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"Through the Eyes of the Talmud Yerushalmi" is a new series which presents day to day relevant teachings unique to the Talmud Yerushalmi" in a brief and easily palatable form. The series has already begun its distribution in synagogues.
The attached is the inaugural issue which discusses the Talmud Yerushalmi's unique view on the importance of Kiddush Hashem. If you would like to receive the series in your email please send an email to: email@example.com
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Through the eyes of the Talmud Yerushalmi
The series is made possible by a grant from
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Talmud Yerushalmi Institute (www.talmudyerushalmi.org)
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Kiddush Hashem in the Talmud Yerushalmi
Kiddush Hashem, sanctifying God’s name, specifically before a
gentile is something we popularly practice by conducting ourselves
in a way that will not fuel the gentile’s prejudices. All too often,
Kiddush Hashem is not even about the gentile at all. We use it to
to proper conduct, the gentile being a stand-in for our
own conscience. We’ll tell our children to be on their best behavior in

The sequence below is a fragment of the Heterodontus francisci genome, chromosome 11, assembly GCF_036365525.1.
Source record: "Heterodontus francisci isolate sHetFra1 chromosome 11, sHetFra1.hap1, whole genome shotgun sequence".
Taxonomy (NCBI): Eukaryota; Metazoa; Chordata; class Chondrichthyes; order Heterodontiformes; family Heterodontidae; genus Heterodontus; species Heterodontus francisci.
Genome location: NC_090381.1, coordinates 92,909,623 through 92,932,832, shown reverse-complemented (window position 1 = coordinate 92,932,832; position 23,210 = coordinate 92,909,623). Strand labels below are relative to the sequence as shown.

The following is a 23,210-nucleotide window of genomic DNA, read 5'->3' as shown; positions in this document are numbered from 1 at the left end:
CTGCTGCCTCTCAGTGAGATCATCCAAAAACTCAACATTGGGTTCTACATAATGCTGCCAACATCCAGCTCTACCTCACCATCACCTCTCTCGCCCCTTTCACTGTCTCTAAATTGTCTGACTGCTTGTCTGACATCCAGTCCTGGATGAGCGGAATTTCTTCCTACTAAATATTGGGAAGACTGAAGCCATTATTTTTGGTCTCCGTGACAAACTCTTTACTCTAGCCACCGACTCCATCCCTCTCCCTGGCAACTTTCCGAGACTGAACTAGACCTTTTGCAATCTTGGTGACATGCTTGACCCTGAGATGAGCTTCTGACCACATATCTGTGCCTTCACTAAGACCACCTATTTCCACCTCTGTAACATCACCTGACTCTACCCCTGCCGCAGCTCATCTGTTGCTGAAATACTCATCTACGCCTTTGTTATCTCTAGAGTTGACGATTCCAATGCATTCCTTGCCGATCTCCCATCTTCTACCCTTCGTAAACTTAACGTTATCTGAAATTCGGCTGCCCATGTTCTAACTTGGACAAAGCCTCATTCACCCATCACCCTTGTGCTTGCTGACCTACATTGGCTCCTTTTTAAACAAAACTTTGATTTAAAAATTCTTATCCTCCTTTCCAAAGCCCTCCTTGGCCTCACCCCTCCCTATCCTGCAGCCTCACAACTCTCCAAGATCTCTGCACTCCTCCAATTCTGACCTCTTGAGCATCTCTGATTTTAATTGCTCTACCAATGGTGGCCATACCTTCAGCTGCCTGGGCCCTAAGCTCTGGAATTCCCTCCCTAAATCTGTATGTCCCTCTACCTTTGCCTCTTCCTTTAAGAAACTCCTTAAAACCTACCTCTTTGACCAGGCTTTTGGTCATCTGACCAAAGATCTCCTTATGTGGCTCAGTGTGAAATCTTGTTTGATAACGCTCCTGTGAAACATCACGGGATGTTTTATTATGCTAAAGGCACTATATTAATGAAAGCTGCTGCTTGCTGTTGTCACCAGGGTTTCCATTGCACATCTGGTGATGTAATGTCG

a mall to make a Kiddush Hashem when it is really good behavior
that we want and not the Kiddush Hashem itself.
The Talmud Yerushalmi (Bava Metzi’ah 2:5) impresses upon us that
performing Kiddush Hashem is in fact imperative and possibly even
compulsory, outweighing even the Halakhah. It tells us stories of
great Sages that went to extreme lengths in order to sanctify God’s
name before a gentile.
Rabbi Shimon Ben Shetach orders his students to return a jewel to a
gentile even though by Jewish Law they were entitled to keep it. Let
us add that the gentile was apparently an idol worshipper and a thief,
yet no gentile is too lowly or corrupt to invoke the effect of Kiddush
Hashem. How important it was for Rabbi Shimon Ben Shetach to hear
a gentile exclaim the great the words “Blessed is the Merciful the
God of the Jews”!
Nothing detered the Rabbis from sanctifying God’s name. Even when
dealing with an enemy such as the Romans or when the gentile
exhonorated the Jew -- where moral and ethical argument could be
made not to return the object, still, for the Rabbis, sanctifying God’s
name was of paramount importance!
The Talmud Yerushalmi teaches us of the imperative nature of
Kiddush Hashem, so imperative in fact, that the Rabbis even risked
their own lives to make it happen. In their mind, Kiddush Hashem
must be impactful, persistent and even heroic. May we hear more
gentiles proclaim the greatness of our Master! (Adapted from Rabbi Y.G.
Bechhofer’s lecture: Kiddush Hashem : www.talmudyerushalmi.org/ectures)
SHABBATH SHALOM TO ALL OUR READERS!
\This issue was sponsored in part by Teliapp Corp . Download virtually for free their IBox App
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